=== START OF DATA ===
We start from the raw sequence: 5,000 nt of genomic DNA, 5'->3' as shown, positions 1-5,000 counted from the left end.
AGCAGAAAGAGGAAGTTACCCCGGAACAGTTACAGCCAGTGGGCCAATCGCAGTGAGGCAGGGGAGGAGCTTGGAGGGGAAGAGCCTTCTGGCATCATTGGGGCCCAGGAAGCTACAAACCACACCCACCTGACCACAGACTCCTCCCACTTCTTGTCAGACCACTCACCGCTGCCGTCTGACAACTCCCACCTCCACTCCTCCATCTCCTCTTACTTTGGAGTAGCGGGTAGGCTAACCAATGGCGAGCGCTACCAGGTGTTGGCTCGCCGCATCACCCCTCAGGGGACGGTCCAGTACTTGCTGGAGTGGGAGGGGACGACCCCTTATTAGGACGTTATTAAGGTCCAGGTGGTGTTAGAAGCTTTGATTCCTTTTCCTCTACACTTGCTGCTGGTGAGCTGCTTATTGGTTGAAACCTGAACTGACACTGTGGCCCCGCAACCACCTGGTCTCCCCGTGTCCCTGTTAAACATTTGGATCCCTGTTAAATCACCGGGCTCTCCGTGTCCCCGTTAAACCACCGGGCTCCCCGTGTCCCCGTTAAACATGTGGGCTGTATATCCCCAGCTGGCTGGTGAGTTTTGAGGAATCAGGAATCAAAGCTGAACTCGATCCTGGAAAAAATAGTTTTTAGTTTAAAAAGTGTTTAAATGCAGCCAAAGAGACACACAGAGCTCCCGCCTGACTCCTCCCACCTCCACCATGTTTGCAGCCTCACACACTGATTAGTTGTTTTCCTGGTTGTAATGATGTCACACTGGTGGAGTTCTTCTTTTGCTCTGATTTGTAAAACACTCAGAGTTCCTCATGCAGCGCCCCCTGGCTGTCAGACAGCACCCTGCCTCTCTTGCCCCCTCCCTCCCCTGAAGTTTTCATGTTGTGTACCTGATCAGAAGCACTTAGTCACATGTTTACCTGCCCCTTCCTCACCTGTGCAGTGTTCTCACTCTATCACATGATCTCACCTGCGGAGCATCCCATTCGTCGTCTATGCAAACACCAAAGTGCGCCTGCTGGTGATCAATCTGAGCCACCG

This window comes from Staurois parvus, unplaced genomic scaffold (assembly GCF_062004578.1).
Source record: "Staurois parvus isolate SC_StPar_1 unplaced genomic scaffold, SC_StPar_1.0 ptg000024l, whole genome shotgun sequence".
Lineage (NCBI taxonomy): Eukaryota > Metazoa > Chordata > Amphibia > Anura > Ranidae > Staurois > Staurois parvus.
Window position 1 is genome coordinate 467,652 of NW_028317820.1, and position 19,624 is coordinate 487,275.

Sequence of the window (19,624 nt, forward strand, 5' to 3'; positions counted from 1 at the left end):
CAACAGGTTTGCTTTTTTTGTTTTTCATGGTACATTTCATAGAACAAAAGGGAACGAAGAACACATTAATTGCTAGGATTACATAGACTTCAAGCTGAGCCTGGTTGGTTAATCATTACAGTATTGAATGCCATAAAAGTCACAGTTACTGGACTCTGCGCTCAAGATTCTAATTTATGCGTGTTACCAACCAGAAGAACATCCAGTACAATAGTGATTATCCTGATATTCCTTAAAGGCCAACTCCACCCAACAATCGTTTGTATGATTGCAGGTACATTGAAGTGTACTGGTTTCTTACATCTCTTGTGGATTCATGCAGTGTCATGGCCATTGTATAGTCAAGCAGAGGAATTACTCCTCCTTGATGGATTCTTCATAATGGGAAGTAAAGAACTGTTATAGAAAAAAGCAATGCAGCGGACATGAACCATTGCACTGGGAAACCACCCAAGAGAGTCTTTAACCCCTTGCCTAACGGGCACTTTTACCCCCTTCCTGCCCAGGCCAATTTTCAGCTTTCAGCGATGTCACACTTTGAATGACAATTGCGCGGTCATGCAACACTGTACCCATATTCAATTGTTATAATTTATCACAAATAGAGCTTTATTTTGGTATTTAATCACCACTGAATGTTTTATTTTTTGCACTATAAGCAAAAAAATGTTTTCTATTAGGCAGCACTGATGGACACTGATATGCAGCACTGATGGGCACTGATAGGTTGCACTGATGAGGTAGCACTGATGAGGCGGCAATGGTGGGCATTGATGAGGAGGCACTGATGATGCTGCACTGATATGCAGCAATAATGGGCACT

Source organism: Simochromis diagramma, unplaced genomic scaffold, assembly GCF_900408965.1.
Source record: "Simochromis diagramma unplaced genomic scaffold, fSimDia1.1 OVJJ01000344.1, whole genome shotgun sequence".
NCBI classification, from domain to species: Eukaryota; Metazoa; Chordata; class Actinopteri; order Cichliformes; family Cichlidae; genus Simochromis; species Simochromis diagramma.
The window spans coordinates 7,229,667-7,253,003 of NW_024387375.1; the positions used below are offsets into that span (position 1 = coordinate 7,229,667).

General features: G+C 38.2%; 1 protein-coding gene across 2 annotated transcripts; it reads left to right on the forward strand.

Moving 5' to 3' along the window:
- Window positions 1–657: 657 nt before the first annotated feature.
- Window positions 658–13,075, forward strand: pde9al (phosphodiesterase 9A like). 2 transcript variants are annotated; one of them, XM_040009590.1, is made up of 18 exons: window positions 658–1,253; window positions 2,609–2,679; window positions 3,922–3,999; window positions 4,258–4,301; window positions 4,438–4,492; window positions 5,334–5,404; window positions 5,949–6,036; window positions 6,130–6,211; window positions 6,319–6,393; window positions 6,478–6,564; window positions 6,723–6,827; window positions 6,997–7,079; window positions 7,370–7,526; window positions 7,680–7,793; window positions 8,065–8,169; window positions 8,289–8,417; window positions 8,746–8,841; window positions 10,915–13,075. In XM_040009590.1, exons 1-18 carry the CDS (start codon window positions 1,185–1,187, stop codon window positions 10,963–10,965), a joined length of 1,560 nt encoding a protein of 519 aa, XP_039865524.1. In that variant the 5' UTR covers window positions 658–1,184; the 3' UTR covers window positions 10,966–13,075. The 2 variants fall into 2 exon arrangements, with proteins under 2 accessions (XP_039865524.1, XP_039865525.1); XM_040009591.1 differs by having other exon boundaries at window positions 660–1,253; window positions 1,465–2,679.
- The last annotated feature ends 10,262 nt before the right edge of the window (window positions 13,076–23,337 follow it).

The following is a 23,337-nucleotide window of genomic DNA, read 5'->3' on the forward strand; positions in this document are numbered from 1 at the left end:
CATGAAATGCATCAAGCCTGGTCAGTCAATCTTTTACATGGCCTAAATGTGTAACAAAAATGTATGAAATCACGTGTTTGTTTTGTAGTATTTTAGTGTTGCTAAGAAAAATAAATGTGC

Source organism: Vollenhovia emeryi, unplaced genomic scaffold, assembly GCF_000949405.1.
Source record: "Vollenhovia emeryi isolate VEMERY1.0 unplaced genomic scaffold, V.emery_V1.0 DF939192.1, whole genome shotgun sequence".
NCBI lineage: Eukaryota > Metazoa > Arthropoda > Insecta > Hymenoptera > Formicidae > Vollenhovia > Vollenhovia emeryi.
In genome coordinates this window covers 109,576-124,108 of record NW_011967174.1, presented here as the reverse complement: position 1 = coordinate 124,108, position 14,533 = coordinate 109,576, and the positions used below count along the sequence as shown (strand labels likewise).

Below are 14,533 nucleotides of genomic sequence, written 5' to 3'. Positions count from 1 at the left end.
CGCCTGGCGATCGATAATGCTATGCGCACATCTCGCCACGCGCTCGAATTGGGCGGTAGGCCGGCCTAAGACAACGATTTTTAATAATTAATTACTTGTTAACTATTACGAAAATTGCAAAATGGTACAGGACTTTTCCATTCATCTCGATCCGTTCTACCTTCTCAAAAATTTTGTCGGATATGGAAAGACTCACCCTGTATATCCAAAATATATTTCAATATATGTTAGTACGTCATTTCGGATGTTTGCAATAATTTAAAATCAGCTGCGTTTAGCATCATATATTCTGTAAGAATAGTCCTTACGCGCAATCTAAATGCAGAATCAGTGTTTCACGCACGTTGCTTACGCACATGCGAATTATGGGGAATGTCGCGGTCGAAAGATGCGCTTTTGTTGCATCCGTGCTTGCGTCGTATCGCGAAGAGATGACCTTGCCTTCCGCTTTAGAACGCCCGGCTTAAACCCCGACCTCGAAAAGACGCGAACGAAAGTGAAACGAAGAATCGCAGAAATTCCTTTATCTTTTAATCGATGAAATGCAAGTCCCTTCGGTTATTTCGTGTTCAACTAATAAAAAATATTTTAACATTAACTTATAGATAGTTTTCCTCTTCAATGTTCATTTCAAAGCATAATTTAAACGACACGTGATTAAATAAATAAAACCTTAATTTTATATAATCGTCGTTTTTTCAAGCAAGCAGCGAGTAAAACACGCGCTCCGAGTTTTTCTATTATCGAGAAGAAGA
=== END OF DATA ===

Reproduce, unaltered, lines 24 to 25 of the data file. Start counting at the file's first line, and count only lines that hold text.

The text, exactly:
Below are 14,533 nucleotides of genomic sequence, written 5' to 3'. Positions count from 1 at the left end.
CGCCTGGCGATCGATAATGCTATGCGCACATCTCGCCACGCGCTCGAATTGGGCGGTAGGCCGGCCTAAGACAACGATTTTTAATAATTAATTACTTGTTAACTATTACGAAAATTGCAAAATGGTACAGGACTTTTCCATTCATCTCGATCCGTTCTACCTTCTCAAAAATTTTGTCGGATATGGAAAGACTCACCCTGTATATCCAAAATATATTTCAATATATGTTAGTACGTCATTTCGGATGTTTGCAATAATTTAAAATCAGCTGCGTTTAGCATCATATATTCTGTAAGAATAGTCCTTACGCGCAATCTAAATGCAGAATCAGTGTTTCACGCACGTTGCTTACGCACATGCGAATTATGGGGAATGTCGCGGTCGAAAGATGCGCTTTTGTTGCATCCGTGCTTGCGTCGTATCGCGAAGAGATGACCTTGCCTTCCGCTTTAGAACGCCCGGCTTAAACCCCGACCTCGAAAAGACGCGAACGAAAGTGAAACGAAGAATCGCAGAAATTCCTTTATCTTTTAATCGATGAAATGCAAGTCCCTTCGGTTATTTCGTGTTCAACTAATAAAAAATATTTTAACATTAACTTATAGATAGTTTTCCTCTTCAATGTTCATTTCAAAGCATAATTTAAACGACACGTGATTAAATAAATAAAACCTTAATTTTATATAATCGTCGTTTTTTCAAGCAAGCAGCGAGTAAAACACGCGCTCCGAGTTTTTCTATTATCGAGAAGAAGA